The current series of The Assassination of Gianni Versace: American Crime Story has not only had audiences gripped, but contextualised the circumstances surrounding one of the fashion world’s most infamous murders.
American actor Darren Criss plays serial killer Andrew Cunanan in the anthology series, giving a scene-stealing performance as the young gay man who went on a murderous rampage across the US back in 1997.
His victims included Gianni Versace, as well as Chicago tycoon Lee Miglin, and former US Navy officer Jeffrey Trail.
While Cunanan’s horrific actions are unjustifiable, Ryan Murphy’s American Crime Story shines a spotlight on the rife homophobia that existed in America during that period, which would have had an impact on the killer and his mental health.
During his cover interview with Gay Times this month, Ricky Martin – who plays Gianni’s lover Antonio D’Amico – suggested that it was homophobia that actually killed Versace.
“It’s not the way he died, it’s the way it was allowed to happen,” Ricky told us. “Back in the 90s – and we have to be careful because history tends to repeat itself – Gianni Versace was killed by a man that was on the FBI’s Most Wanted list.
“This man was living in Miami but because he was a gay man killing other gay men, everybody turned the other way. That’s what infuriates me.”
When Darren Criss came to London recently, Gay Times sat down with him to ask him if he, like Ricky Martin, felt that it was homophobia that killed Versace.
“I think there’s a lot to that,” Darren told us. “It’s not just homophobia, but that’s not an off-base or incorrect statement at all. It’s a huge part of it – from the way homophobia played out during the investigation.
“When we use the word homophobia I don’t think it necessarily involves the extreme end of what that means. People tend to think of it in terms of hate crimes and violence, but homophobia exists in much smaller systemic ways. It operates institutionally between fear and misunderstanding.
“A lot of the investigative bodies not necessarily wanting to go into gay clubs to post flyers, not because they didn’t like gay people, but because they weren’t sure if that was something they could do. Maybe they were scared they’d be perceived as homophobic.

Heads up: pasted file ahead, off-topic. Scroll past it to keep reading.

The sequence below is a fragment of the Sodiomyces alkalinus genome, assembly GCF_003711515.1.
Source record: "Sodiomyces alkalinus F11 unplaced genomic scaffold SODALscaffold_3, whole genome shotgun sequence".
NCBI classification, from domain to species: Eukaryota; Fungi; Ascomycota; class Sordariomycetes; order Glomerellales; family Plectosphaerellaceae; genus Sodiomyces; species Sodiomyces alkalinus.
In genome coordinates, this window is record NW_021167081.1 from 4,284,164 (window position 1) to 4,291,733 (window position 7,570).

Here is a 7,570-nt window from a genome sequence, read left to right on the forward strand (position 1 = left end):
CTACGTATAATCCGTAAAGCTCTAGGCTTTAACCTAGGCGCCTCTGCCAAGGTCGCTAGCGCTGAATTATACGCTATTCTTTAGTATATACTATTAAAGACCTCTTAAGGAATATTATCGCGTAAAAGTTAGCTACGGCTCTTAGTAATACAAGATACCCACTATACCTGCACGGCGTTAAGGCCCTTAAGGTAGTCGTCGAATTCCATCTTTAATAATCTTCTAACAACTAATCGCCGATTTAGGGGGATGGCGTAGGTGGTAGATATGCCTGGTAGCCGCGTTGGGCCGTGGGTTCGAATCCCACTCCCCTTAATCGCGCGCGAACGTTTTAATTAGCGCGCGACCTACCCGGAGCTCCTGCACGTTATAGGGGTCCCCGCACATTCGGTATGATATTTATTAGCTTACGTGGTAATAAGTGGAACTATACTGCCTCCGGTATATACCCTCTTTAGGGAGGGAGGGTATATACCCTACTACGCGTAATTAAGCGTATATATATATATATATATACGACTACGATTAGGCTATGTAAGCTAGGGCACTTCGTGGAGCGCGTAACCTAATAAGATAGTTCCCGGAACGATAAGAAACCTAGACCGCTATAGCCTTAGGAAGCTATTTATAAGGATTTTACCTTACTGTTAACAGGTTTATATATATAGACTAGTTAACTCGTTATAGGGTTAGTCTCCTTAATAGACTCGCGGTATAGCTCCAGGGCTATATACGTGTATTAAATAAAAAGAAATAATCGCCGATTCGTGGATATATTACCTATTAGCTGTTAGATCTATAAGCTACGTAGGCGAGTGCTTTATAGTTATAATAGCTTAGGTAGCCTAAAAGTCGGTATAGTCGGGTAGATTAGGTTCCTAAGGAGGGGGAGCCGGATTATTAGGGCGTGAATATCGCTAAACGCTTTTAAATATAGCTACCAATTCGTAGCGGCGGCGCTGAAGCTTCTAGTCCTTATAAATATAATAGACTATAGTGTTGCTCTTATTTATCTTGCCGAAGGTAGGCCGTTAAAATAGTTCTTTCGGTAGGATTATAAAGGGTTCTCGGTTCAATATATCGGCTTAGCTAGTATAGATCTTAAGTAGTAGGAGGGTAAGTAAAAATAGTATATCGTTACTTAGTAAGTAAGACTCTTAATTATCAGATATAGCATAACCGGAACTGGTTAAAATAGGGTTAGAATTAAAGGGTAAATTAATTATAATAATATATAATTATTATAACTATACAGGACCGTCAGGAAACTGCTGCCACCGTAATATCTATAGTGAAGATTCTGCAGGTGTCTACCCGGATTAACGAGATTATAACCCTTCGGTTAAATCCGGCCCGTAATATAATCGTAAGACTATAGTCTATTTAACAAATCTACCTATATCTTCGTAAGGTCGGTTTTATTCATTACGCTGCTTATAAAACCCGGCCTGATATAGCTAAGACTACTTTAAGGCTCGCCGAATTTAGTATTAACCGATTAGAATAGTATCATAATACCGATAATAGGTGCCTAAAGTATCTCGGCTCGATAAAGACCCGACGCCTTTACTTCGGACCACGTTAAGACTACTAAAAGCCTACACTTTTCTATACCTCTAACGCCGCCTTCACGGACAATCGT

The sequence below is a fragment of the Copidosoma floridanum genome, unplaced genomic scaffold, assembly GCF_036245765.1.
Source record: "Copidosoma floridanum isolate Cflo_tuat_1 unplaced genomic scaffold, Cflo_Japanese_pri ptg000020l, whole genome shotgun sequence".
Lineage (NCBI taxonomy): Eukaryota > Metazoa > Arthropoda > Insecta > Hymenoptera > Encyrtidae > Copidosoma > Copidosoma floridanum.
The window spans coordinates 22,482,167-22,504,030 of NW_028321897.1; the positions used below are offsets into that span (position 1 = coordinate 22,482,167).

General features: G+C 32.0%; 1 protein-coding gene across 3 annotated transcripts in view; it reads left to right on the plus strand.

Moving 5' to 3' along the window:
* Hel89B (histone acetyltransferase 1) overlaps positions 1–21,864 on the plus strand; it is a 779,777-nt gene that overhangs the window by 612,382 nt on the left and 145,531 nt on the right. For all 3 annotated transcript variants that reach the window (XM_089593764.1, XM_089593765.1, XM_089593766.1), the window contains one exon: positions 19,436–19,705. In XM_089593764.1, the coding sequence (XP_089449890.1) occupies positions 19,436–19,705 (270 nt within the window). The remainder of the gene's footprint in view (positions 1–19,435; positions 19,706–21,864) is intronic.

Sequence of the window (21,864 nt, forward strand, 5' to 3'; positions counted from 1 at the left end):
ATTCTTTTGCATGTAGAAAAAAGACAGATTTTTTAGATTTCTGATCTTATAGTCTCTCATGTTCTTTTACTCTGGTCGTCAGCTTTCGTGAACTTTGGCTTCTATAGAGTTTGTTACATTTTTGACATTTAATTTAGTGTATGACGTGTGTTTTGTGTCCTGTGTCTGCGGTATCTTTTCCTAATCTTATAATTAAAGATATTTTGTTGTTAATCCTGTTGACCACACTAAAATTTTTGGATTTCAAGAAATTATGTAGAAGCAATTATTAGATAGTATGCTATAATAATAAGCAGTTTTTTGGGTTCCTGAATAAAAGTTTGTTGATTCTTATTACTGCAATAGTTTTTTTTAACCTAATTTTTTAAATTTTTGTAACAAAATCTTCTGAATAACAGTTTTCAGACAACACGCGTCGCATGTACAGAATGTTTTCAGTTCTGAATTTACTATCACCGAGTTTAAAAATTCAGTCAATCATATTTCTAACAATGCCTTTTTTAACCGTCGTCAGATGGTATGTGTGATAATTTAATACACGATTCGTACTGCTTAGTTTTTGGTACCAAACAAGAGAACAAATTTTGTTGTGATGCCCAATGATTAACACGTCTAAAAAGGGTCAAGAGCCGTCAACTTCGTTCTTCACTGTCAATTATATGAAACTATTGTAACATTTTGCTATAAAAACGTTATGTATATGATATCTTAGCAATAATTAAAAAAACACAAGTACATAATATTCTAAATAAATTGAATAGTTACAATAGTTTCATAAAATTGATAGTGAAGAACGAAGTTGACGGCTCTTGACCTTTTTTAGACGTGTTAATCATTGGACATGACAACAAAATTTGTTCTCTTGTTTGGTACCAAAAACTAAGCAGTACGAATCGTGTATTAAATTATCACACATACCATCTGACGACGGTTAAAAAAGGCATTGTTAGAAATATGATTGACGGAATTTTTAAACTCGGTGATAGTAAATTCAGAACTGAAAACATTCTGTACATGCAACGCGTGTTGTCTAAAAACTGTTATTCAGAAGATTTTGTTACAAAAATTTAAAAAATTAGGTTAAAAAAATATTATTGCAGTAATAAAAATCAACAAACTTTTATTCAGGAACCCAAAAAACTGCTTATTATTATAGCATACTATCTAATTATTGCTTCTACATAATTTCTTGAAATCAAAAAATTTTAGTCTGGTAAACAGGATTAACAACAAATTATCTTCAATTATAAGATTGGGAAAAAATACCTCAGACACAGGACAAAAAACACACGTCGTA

“There’s a general sort of disconnect between asking questions and being involved that could be put under the category of homophobia. That’s certainly what allowed Andrew to get away with this for so long.”
Darren added: “The media exposure on Andrew Cunanan in general before Versace was killed had a lot to do with the media’s fear of exposing gay murders. Especially after AIDS was a very hot button topic. That’s also another form of homophobia.
“Andrew’s own fear of himself and not wanting to be this thing in certain circles… It manifested itself in so many ways and different bodies that the amalgam of that probably did kill Versace. It’s a very complex thing.
“Andrew’s history of mental health in his family, and his own socio-economic situation was nothing to do with his sexual identity, but his identity as a person socially. He wanted to be wealthier than he was.
“There was this cocktail of really unhealthy things that were already in place, so homophobia being present in the world around him was just the right/wrong catalyst to make it all blow up.”
Elsewhere, Darren Criss told us what playing gay roles on two major US television shows has, as a heterosexual actor, taught him about the gay experience.
The Assassination of Gianni Versace: American Crime Story has already concluded in the US, but for UK viewers the final episode will air on BBC Two on Wednesday, 25 April at 9pm.